Students bring commentary to King’s sports

King's one of two schools that provide commentary

 

Stephen Campbell (left) and Justin Hartling broadcast 1st quarter basketball action. (Photo: Matthew Woodman)
Stephen Campbell (left) and Justin Hartling broadcast 1st quarter basketball action. (Photo: Matthew Woodman)

A group of girls wearing red and white jerseys huddle together near the half-line of the King’s College gymnasium. One of the players pops her head out of the circle and glances to the middle side of the court where three students divide the visiting fans from the home fans. The trio prepare for their broadcast of the woman’s basketball game between the King’s Blue Devils and the Saint John Seawolves. The girl, not accustomed to the broadcast, turns back to the huddle and snickers, “What is this, the WNBA?”

This will be the 32nd game the trio has broadcasted live over the Internet with full commentary, so they’re used to the quips and jabs from visiting teams. In the nine team league they’re one of only two schools that provide play-by-play. They only began broadcasting last semester through what they collectively describe as pure luck.

Justin Hartling, who performs the play-by-play for the men’s and woman’s basketball teams, got the ball rolling when he inquired about broadcast opportunities.

“It turns out that not even 24 hours before they had signed a deal with sportscanada.tv to broadcast,” said Hartling. “It was a right place at the right time thing.”

Hartling soon recruited two of his buddies, Stephan Campbell, who works play-by-play for the men’s and women’s volleyball teams and Ian Froese, who usually handles camera operation.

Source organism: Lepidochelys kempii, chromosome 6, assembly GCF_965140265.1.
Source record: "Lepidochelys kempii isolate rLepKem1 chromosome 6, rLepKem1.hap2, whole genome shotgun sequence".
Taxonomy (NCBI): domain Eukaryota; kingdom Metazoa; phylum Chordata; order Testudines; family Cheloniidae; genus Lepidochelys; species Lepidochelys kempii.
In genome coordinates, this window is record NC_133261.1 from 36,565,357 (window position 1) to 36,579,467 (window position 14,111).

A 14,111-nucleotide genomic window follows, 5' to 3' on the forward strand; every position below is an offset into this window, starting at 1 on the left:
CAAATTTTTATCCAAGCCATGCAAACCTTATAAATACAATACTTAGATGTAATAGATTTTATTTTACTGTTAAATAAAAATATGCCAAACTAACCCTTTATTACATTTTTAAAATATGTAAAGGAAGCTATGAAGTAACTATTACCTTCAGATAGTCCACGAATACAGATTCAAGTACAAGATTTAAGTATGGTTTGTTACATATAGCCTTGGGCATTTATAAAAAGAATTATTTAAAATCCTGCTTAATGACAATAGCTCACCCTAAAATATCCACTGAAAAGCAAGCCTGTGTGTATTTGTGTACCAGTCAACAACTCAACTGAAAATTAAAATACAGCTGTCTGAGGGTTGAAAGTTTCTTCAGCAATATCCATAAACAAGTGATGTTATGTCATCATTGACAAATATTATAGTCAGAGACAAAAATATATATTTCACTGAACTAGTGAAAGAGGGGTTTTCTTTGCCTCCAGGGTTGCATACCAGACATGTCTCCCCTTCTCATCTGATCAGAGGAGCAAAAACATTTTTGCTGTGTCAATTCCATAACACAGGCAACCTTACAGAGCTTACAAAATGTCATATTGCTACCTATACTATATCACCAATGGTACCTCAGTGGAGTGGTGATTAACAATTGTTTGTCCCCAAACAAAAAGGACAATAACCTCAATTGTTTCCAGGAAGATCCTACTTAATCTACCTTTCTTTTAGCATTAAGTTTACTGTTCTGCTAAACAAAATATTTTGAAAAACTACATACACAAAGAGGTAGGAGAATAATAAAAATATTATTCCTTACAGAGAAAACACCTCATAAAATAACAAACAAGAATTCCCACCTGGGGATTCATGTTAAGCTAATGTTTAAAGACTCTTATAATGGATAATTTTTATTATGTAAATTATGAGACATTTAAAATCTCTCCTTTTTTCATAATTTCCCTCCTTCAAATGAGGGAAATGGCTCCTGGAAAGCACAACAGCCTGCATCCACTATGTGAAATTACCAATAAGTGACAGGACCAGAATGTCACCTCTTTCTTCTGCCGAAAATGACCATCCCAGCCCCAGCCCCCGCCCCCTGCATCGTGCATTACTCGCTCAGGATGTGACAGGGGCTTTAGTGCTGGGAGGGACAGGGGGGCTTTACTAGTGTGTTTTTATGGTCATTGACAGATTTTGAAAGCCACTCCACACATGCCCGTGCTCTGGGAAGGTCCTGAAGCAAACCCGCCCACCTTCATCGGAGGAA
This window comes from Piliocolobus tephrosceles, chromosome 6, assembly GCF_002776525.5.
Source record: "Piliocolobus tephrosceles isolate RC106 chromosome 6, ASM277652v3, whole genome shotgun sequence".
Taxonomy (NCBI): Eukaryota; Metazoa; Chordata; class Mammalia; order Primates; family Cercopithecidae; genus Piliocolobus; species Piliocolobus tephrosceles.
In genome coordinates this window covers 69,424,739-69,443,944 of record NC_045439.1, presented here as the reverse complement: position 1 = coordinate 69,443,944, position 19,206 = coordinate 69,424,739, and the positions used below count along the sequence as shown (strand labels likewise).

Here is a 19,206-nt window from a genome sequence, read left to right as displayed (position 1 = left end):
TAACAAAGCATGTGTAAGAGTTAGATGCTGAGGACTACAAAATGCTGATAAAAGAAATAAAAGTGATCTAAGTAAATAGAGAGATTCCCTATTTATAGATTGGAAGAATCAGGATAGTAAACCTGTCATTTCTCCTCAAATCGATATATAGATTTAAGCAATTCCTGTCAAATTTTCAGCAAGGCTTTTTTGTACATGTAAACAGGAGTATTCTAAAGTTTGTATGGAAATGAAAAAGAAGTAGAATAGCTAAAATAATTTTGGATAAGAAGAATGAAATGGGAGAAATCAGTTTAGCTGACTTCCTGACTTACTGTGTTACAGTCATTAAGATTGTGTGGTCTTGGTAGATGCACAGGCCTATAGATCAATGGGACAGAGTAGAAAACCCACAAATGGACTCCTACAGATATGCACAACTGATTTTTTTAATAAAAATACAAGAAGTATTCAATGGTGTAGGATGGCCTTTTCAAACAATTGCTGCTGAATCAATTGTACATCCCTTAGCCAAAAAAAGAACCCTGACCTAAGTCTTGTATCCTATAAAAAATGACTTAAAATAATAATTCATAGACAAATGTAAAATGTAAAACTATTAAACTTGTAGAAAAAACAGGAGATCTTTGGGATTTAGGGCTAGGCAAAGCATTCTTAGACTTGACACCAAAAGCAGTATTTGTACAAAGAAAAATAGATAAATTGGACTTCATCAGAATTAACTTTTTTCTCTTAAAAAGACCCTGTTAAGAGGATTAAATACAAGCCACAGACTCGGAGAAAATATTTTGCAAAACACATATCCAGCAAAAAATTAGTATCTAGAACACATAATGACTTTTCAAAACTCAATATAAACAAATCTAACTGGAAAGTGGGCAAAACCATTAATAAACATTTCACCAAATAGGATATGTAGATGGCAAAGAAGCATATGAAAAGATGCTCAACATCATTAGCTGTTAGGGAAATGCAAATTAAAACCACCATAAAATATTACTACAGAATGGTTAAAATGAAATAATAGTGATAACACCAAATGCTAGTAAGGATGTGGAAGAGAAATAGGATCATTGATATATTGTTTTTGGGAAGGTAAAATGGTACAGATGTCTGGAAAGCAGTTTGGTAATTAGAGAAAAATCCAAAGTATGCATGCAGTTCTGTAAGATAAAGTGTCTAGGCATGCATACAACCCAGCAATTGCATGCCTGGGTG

Hartling and Campbell have emerged as the broadcast’s usual duo. When not working play-by-play for their respective sport, they join in as the colour commentator, adding stats and stories to game action.

They say the program has come a long way. They’ve gotten to know the players in the league better, discovered some interesting stats and even created their “Boss of the Game” title, which is crowned to the most outstanding player of each game. Even with their on-air chemistry developing, they still enjoy topping the other guy’s puns.    

King’s guard Bhreagh Moore shoots from the free throw line and drains a basket. Her nickname has been deemed “BMO” by teammates and it has caught on with the broadcast crew.

“You know Justin,” says Campbell after watching Moore’s foul shot. “They call her BMO because she is money.”

This is Moore’s first game back on the courts since she had to sit out three games with mono. She’s one of the players on the Blue Devils who has full appreciation for the broadcast King’s provides. Although she was bed-ridden, she didn’t miss a minute of the Blue Devil’s action.

“They’re doing a great job,” said Moore. “It’s a lot easier to watch when they’re telling you what’s happening.”

Moore also says her family enjoys the broadcasts.

“My family always watches when they can’t make the game,” says Moore. “They live in Cape Breton, so it’s great for them.”

The basketball season will soon end for the ACAA, while the volleyball and soccer seasons have already come to a close. The King’s broadcast crew has only four remaining games on the agenda. But Hartling, whose career dream is to work for TSN, plans to continue broadcasting sports. He and Campbell have already practised broadcasting NFL games over the Internet. Hartling also plans to push hard for a spot with the crew covering AUS basketball championships. The men’s championships will be held in Halifax in early March.    

“Every morning I would wake up and watch SportsCentre and then one morning I said damn, that would be awesome to do,” said Hartling. “Broadcasting has become the highlight of my week. It’s amazing being able to do this.”

“I would say it’s something that I would love to do,” said Campbell.  “This experience has really opened some doors for me, and hopefully down the road I can pursue it.”